In this post — the third in a mini-series — I’m looking at some of the issues that come up when we begin to apply principles of ‘mindfulness’ to questions of faith, truth, culture and religious practice.
Among the surprising (and unnerving) things about beginning to practise any kind of meditation is that we often become conscious of what can feel like a plague of itches, and we really want to scratch them. This is no metaphor — I’m talking about physical sensations.
Meditation doesn’t involve resisting or suppressing anything; but, in the same way that we become conscious of our breathing, we also begin to notice the other things going on inside us.
And there is another itch — one that can begin to become apparent when we start looking at ideas that challenge something we believe, something we hold dear, something we’re clinging to unconsciously. And we can experience this even in a situation where we’ve initiated the encounter ourselves.
The Westerner who would understand Zen deeply must, according to Alan Watts, have one indispensable qualification: “he must understand his own culture so thoroughly that he is no longer swayed by its premises unconsciously.” (It goes without saying, of course, that this is a specific instance of a general rule.)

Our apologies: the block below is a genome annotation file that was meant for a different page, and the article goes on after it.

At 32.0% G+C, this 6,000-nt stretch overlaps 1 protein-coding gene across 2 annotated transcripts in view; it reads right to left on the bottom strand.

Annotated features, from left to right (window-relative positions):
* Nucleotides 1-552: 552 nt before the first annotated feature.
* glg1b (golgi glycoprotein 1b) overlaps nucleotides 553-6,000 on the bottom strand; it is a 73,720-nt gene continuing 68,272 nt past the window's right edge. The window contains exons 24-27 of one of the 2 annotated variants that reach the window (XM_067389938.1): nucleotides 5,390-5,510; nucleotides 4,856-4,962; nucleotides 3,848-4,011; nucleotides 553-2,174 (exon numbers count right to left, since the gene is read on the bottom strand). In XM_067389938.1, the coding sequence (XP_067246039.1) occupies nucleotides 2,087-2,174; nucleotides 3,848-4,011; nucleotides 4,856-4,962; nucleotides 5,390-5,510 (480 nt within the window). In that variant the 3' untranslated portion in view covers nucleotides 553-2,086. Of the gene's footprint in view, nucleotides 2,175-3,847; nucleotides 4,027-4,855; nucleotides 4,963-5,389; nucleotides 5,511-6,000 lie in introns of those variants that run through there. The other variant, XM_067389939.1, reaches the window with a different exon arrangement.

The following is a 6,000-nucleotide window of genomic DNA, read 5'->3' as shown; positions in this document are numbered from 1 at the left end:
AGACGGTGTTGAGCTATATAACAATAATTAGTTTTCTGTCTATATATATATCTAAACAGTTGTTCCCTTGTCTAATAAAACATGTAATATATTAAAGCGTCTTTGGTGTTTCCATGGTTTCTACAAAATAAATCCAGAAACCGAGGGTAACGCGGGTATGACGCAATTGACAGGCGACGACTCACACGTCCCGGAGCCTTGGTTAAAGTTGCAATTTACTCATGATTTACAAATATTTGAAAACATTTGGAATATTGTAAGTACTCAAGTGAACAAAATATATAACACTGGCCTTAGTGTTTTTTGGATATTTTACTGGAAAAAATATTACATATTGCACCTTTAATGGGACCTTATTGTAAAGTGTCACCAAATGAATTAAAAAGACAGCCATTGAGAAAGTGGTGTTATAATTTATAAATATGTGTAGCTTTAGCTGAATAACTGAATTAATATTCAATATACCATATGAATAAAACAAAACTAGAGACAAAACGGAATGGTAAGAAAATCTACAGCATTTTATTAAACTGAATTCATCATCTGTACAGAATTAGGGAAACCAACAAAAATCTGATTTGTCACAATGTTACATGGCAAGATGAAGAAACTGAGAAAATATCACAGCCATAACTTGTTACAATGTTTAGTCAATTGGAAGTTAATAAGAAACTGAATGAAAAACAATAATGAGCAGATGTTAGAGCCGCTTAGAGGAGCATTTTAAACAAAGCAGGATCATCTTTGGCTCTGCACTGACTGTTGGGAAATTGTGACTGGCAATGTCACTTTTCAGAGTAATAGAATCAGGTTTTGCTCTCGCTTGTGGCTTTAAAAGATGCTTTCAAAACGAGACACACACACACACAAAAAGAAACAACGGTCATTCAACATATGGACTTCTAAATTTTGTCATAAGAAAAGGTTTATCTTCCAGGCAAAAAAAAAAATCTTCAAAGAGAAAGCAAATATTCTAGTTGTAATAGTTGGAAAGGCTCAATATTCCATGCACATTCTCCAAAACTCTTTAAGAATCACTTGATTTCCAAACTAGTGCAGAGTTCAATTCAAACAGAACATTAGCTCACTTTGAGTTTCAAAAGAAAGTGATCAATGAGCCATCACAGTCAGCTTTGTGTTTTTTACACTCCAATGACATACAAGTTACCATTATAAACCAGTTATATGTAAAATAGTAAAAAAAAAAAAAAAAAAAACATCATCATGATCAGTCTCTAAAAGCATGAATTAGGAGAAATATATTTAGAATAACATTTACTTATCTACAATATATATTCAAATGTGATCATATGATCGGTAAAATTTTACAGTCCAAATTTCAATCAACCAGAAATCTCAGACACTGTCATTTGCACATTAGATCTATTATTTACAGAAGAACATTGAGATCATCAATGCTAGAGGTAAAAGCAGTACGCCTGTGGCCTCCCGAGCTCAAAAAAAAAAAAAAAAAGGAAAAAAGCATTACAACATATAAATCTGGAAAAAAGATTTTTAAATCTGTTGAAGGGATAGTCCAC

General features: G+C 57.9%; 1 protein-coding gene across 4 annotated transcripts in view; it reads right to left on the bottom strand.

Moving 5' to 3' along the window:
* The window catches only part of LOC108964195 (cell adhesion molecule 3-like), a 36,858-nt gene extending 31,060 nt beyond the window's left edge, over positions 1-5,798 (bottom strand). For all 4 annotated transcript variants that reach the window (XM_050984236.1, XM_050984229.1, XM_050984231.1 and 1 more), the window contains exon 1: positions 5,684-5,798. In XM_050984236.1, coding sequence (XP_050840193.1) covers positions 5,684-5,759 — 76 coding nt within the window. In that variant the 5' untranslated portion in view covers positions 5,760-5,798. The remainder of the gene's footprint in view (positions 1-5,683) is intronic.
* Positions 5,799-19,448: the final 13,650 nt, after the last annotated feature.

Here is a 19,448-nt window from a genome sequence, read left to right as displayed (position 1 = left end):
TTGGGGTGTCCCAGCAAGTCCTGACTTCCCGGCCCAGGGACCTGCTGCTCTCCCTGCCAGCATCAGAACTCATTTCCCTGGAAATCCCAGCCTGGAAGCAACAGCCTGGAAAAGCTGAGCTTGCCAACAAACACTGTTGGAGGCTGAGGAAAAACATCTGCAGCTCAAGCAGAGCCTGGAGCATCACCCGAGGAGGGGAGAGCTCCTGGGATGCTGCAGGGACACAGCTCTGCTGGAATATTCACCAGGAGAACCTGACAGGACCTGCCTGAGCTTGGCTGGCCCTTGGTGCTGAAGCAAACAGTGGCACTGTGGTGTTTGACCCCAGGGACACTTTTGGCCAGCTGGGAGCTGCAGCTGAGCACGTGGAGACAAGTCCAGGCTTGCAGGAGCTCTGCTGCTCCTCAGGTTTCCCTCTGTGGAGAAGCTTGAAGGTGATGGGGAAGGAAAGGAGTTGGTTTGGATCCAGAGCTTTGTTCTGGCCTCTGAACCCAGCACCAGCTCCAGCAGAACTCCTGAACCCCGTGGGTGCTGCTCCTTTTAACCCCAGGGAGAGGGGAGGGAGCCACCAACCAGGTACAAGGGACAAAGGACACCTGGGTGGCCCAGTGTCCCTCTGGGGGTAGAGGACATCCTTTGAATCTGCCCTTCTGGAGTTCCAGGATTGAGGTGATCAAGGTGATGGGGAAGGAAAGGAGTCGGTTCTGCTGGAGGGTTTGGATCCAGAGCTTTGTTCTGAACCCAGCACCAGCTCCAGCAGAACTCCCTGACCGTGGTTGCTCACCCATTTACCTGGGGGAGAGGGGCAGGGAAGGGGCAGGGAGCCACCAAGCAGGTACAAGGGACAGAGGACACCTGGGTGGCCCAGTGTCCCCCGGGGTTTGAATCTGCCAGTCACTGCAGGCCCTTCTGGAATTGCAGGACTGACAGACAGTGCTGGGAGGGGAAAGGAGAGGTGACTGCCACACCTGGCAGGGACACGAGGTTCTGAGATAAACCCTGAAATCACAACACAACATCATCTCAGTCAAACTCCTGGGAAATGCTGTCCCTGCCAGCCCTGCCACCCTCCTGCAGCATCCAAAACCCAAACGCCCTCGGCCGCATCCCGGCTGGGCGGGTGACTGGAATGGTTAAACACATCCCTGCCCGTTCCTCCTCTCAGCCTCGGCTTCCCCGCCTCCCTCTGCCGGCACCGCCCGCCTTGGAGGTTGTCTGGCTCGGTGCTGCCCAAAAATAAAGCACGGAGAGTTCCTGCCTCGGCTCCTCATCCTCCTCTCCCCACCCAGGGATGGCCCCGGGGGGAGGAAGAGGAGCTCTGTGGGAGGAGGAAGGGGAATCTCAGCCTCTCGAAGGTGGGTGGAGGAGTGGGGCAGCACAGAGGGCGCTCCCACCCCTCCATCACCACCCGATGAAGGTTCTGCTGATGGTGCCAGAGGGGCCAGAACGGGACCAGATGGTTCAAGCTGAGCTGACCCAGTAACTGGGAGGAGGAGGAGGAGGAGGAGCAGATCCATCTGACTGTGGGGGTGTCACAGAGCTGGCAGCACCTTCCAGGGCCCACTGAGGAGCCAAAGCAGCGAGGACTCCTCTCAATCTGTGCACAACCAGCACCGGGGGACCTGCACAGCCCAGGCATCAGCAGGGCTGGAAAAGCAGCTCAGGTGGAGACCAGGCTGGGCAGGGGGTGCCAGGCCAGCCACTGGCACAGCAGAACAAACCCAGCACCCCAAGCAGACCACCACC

Watts continues: “He [the Westerner] must really have come to terms with the Lord God Jehovah and with his Hebrew-Christian conscience so that he can take it or leave it without fear or rebellion. He must be free of the itch to justify himself. Lacking this, his Zen will be either ‘beat’ or ‘square’, either a revolt from the culture and social order or a new form of stuffiness and respectability. For Zen is above all the Liberation of the mind from conventional thought, and this is something utterly different from rebellion against convention, on the one hand, or adopting foreign conventions, on the other.” (from Beat Zen, Square Zen and Zen, by Alan Watts on http://www.bluesforpeace.com/beat_zen.htm.